Things seemed promising at first, with the rise of young conservative stars like Ben Shapiro. But then millennials settled on the same intellectual cud as their boomer forebears, mindlessly chewing on and regurgitating the stale platitudes of free trade and free markets à la Ronald Reagan. Having seen their families struggle—and having witnessed the middle class vanish before their eyes in the maw of modernity—groypers don’t trust trickle-down economics to fill their cup. Worse, they grew up in an era when corporations from Nike to Dick’s Sporting Goods have made it a point to virtue signal their “woke” bona fides. For groypers, “woke capitalism” looks a lot like plain old capitalism.

Naturally, they believe that the government has a legitimate role in looking after people, contra the conservative ideologues who proclaim—as Turning Point USA founder Charlie Kirk has—that “it is not government’s role to take care of its citizens.” Groypers trust Kirk’s maxims about as far as they can throw him. Indeed, mistrust is a central theme of this movement: mistrust of political orthodoxy, of self-evident truths, and of institutions. John tells me that their “mistrust in the system” is only reinforced by the “media getting everything wrong when it comes to them.” The Q&A sessions from Kirk’s “Culture War” tour illustrate this problem.

When a groyper asked how traditional Christian values can be compatible with things like transgenderism, Kirk recast the question as a personal attack on his gay cohost. We are not a “theocracy,” said Kirk, an astute observer of the obvious. Next question.

Then came a sable-haired groyper with the complexion of an Arabica bean. How can America, he asked, retain its foundational Anglo-American culture in the era of mass immigration? Kirk brilliantly fired back by charging him with holding “racist” ideas. Next question.

It seems like whenever groypers speak, no one actually hears what they are saying. Every question, and certainly every joke, becomes an opportunity for a strawman that distracts from meaningful discussion. Either establishment conservatives are pathological bad faith actors, or they have drunk from the cool waters of groupthink just as deeply as their liberal counterparts.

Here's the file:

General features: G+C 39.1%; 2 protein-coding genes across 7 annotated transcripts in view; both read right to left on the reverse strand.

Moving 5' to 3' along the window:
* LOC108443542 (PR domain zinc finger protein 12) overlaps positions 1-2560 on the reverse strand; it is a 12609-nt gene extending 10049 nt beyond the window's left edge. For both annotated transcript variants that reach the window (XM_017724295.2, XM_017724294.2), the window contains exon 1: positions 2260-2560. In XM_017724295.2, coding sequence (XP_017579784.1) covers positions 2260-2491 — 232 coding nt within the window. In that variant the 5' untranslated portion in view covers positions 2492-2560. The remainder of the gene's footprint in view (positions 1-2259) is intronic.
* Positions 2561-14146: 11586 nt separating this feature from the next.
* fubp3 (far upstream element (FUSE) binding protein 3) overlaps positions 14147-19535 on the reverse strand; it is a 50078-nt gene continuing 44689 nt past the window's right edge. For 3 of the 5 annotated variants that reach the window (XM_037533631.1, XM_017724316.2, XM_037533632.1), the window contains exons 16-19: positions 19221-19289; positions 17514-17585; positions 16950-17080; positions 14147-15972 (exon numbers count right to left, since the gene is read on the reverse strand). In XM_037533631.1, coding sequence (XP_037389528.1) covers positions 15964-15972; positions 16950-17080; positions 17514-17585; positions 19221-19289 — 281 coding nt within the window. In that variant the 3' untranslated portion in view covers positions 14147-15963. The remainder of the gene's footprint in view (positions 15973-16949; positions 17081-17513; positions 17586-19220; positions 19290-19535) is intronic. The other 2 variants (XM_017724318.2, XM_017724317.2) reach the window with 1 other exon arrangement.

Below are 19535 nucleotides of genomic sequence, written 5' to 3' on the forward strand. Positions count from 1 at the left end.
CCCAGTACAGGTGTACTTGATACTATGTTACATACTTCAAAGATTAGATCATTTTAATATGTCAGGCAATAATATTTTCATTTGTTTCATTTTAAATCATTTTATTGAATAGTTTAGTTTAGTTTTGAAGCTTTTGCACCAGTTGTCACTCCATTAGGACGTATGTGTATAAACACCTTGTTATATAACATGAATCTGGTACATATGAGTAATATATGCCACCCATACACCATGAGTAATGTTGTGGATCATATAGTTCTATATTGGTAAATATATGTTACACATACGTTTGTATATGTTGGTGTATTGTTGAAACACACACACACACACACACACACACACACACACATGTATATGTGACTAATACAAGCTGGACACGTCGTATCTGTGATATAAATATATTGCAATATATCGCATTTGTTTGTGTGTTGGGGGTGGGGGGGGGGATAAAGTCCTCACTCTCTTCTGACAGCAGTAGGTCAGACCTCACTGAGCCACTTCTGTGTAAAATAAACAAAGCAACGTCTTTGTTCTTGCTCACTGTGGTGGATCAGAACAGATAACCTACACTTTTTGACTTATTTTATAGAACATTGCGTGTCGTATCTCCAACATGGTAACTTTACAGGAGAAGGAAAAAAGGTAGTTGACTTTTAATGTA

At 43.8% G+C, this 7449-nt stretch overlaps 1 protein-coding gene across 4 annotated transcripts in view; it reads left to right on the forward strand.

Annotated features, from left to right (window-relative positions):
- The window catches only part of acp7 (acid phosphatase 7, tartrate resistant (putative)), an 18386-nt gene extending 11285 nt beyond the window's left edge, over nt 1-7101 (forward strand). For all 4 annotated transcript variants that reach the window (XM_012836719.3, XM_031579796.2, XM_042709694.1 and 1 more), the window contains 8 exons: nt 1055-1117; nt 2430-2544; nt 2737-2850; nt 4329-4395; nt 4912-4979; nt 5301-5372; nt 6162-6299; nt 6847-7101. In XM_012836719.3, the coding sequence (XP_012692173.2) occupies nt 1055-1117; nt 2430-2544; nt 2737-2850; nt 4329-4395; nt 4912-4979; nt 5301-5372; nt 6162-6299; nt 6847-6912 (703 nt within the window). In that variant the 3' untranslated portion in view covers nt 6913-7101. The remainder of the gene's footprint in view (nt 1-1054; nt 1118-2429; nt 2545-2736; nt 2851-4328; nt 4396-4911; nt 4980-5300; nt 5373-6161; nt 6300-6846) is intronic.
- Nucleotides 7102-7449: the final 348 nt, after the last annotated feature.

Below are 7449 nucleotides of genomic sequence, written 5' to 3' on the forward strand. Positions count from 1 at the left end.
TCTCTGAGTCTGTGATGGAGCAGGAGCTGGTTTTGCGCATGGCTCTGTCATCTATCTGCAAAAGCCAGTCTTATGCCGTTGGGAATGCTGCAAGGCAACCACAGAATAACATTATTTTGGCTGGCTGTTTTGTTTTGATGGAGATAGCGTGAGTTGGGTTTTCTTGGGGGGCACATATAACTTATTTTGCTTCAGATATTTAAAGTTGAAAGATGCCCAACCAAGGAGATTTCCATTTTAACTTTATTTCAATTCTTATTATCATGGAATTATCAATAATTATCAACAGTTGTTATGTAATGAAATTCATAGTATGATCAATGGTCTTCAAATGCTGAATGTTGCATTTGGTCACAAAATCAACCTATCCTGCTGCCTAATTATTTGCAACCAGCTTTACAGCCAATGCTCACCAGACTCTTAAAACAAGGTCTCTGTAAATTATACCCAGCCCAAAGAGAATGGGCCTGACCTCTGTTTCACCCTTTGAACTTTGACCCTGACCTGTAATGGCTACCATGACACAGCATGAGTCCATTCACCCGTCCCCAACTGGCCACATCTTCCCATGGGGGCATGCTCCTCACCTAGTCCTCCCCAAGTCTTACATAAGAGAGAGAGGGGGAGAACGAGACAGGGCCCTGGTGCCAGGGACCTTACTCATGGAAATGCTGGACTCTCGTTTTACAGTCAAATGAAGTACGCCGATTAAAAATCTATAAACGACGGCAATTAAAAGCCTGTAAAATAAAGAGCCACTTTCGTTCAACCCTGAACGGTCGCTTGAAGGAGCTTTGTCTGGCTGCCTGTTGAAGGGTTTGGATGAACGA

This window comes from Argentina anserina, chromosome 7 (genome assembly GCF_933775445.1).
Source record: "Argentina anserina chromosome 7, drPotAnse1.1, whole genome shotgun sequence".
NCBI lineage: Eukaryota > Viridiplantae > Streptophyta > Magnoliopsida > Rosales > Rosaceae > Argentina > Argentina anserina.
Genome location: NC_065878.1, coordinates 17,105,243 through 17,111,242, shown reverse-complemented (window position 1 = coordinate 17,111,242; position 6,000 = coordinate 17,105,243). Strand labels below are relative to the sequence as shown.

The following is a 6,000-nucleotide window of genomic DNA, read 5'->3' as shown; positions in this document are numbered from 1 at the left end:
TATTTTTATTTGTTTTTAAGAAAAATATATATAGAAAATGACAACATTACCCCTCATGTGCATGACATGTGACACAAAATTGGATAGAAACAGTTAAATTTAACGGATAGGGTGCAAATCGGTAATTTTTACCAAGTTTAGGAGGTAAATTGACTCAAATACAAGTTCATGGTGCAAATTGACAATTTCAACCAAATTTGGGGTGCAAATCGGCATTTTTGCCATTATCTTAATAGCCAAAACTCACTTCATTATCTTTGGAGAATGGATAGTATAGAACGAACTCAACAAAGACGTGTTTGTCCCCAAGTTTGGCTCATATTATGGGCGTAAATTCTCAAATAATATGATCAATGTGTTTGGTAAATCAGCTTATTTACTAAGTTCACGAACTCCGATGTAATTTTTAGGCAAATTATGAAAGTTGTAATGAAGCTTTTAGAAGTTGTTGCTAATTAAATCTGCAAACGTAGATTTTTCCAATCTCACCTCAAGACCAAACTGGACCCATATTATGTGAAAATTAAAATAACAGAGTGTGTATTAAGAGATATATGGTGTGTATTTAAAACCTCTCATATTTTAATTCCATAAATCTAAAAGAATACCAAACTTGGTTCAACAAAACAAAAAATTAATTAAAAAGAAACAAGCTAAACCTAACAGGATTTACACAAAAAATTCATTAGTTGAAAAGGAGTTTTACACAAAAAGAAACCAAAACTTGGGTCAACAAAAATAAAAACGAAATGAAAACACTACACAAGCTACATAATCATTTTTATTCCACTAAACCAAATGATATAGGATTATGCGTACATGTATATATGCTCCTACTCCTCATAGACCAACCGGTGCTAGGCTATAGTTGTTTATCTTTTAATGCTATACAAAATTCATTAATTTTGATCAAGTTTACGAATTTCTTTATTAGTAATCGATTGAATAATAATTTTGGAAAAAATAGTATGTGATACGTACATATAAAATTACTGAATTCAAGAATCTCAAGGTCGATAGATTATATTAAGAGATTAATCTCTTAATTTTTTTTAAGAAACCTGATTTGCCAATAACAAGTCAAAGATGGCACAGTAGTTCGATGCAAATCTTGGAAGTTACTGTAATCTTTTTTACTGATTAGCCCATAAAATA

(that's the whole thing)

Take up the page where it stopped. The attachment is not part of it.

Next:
Whatever can be said of their flaws, groypers ought to give us hope for a more authentic politics. These kids see through the paper tigers on the Fox News circuit and are thoroughly dissatisfied with the fair-weather conservatism that dominates the mainstream. Yes, there are trolls and cranks, but which movement doesn’t have a few? Their humor is offensive precisely because they are reacting to stifling political correctness. When a person can be “cancelled” at any moment, gallows humor that borders on the excessive is an understandable—or, at any rate, unsurprising—reaction.

More importantly, they are passionate about ethical and moral questions, well-read on the issues, and intellectually curious. They recognize that a spiritually void, metapolitically incorrect movement is worthless: it stands on nothing, so it can stand for nothing. They have chosen to be guided by a Christianity hammered free of the dross of the modern world. In an age of compromise and petty principles, groypers have chosen to stand for something, armed with little more than digital slingshots. That alone is reason enough to hear them out.

Pedro Gonzalez

By

Pedro Gonzalez is the assistant editor of American Greatness. His work has also appeared in the Washington Examiner and Chronicles, among others.